Newly appointed minister Prince Abdulaziz said the pillars of Saudi policy would not change and that the OPEC+ deal would survive
Oil prices rose on Monday after Saudi Arabia, the world's largest exporter of crude, named oil veteran Prince Abdulaziz bin Salman as its new energy minister, a move seen strengthening an output-cutting deal between OPEC and other producers.
Prince Abdulaziz, son of Saudi King Salman and a long-time member of the Saudi delegation to the Organization of the Petroleum Exporting Countries, replaced Khalid al-Falih on Sunday.
Global benchmark Brent crude futures were up 35 cents at $61.89 a barrel by 0846 GMT, while US West Texas Intermediate was up 31 cents at $56.83 a barrel.
Price Abdulaziz helped to negotiate the current agreement on supply cuts between OPEC and non-OPEC countries including Russia, a group known as OPEC+ and has been instrumental in cementing that cooperation, OPEC sources said.
Speaking on Monday, Prince Abdulaziz said the pillars of Saudi policy would not change and that the OPEC+ deal would survive.
"The options for a change of policy are relatively limited," said Olivier Jakob, analyst at Petromatrix. "The price reaction is muted because we don't expect a strong change."
Russia's oil output in August exceeded its quota under the OPEC+ agreements to cut 1.2 million barrels per day.
OPEC oil output rose in August, gaining for the first month this year as higher supply from Iraq and Nigeria outweighed restraint by Saudi Arabia and losses caused by US sanctions on Iran, a Reuters survey found.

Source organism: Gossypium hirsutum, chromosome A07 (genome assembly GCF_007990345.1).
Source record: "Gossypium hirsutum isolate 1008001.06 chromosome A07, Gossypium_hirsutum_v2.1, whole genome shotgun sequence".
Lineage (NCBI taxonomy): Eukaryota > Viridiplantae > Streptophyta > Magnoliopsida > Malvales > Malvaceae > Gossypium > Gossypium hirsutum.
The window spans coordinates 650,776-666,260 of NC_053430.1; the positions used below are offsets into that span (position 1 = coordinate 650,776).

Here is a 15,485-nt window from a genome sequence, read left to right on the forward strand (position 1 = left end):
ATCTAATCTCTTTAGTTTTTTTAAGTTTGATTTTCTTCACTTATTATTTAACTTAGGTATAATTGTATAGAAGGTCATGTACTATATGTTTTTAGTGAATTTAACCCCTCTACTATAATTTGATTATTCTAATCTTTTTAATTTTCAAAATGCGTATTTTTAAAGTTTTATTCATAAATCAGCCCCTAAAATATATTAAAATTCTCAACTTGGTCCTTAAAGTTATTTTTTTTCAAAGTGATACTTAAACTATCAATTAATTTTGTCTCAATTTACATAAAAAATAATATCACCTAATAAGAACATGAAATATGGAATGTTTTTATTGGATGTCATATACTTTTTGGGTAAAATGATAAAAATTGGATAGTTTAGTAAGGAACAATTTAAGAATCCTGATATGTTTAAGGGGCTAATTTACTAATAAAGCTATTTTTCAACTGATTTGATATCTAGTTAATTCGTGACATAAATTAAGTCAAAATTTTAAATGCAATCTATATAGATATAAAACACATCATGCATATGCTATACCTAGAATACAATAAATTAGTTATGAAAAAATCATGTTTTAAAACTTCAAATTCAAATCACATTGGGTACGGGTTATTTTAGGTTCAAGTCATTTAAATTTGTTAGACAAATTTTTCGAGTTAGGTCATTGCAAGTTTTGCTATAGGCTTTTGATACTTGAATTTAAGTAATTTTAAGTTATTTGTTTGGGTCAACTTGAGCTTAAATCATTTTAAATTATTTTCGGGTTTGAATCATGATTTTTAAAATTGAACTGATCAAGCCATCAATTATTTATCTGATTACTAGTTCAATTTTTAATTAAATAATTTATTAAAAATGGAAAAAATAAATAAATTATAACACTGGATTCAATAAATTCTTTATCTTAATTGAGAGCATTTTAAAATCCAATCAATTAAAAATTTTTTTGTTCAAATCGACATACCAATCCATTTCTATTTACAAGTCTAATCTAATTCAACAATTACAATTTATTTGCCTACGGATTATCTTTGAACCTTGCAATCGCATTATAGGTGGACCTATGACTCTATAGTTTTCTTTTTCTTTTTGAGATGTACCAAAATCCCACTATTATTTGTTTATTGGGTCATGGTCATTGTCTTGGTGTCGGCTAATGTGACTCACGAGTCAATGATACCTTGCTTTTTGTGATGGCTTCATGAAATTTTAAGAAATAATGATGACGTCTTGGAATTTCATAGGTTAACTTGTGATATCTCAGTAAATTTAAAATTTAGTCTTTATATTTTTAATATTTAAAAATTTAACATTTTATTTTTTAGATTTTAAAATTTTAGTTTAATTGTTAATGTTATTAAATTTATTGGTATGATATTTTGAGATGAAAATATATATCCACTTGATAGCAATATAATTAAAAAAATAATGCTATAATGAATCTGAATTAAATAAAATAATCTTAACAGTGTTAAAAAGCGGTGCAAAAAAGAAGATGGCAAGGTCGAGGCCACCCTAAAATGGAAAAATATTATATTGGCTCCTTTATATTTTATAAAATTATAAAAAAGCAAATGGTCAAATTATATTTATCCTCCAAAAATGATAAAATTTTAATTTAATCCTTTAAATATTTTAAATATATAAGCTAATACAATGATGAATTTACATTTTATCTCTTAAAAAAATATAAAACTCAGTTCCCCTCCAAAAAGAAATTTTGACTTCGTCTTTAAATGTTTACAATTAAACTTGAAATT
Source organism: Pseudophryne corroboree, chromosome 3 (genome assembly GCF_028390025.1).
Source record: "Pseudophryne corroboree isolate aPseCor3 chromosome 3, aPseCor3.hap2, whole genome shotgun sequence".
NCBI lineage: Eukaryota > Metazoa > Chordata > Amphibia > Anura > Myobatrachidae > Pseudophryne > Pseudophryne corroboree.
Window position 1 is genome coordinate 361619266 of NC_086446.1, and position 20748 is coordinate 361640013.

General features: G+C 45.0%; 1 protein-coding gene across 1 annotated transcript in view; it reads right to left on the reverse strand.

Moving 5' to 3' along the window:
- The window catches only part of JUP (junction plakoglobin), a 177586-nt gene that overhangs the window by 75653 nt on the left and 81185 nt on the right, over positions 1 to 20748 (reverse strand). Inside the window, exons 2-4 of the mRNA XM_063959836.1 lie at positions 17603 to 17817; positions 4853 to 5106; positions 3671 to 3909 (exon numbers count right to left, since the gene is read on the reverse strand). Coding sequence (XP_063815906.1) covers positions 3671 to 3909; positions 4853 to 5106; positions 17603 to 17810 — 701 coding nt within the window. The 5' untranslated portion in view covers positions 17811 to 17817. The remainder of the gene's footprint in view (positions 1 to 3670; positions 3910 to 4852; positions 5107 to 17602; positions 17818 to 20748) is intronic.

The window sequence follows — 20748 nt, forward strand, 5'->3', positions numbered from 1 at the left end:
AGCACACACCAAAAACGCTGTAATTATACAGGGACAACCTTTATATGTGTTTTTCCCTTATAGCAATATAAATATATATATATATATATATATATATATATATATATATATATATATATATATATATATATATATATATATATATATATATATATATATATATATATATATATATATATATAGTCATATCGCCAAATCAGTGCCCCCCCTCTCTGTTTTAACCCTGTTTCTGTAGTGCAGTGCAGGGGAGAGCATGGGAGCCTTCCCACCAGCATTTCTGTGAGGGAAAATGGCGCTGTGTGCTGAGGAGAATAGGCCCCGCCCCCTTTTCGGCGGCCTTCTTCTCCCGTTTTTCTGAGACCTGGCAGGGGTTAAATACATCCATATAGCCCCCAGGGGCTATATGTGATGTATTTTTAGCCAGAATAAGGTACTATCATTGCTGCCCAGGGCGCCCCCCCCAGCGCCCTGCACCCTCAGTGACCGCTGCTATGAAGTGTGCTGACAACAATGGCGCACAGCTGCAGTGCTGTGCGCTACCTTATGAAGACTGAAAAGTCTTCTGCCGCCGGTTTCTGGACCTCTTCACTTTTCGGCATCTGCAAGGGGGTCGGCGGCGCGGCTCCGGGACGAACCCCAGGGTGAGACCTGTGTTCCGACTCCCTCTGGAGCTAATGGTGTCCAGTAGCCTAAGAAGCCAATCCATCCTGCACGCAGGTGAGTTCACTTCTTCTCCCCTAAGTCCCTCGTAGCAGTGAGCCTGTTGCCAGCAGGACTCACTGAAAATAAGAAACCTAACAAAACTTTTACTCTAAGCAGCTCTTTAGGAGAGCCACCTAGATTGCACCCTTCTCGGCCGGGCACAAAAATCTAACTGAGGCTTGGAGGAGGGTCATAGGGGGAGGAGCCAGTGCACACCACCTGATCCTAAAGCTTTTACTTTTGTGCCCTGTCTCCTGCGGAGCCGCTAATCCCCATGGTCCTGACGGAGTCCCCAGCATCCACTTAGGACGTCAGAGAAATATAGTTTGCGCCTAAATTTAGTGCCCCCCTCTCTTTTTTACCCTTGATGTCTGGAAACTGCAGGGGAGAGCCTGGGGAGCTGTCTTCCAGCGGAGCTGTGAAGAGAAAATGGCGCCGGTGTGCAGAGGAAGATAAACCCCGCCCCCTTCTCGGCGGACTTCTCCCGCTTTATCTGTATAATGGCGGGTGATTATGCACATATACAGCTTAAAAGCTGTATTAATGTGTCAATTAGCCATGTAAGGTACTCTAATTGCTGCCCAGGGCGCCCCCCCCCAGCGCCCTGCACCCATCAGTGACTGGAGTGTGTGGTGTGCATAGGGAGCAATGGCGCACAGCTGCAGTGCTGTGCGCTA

The United Arab Emirates' Energy Minister Suhail al-Mazrouei said on Sunday that members of OPEC and non-OPEC producers were "committed" to achieving oil market balance.
Prices climbed for a fourth day running on Monday, also supported by comments from Mazrouei that OPEC and its allies were committed to balancing the crude market.
The OPEC+ deal's joint ministerial monitoring committee will meet on Thursday in Abu Dhabi.
Trade and geopolitical tensions are affecting the market more than demand and supply, Mazrouei said, but he was quick to rule out hasty steps influenced by the trade war between the United States and China.
"The fear of slower (oil) demand is only going to happen if that tension is escalating and I am personally hopeful that is not the case," Mazrouei told Reuters.
Prices on Monday were also supported by a rise in oil imports in China in August, with shipments to the world's biggest importer up 3% from July and nearly 10% higher in the first eight months of 2019 from a year earlier.
In the United States, drilling companies cut the number of operating oil rigs for a third week in a row last week.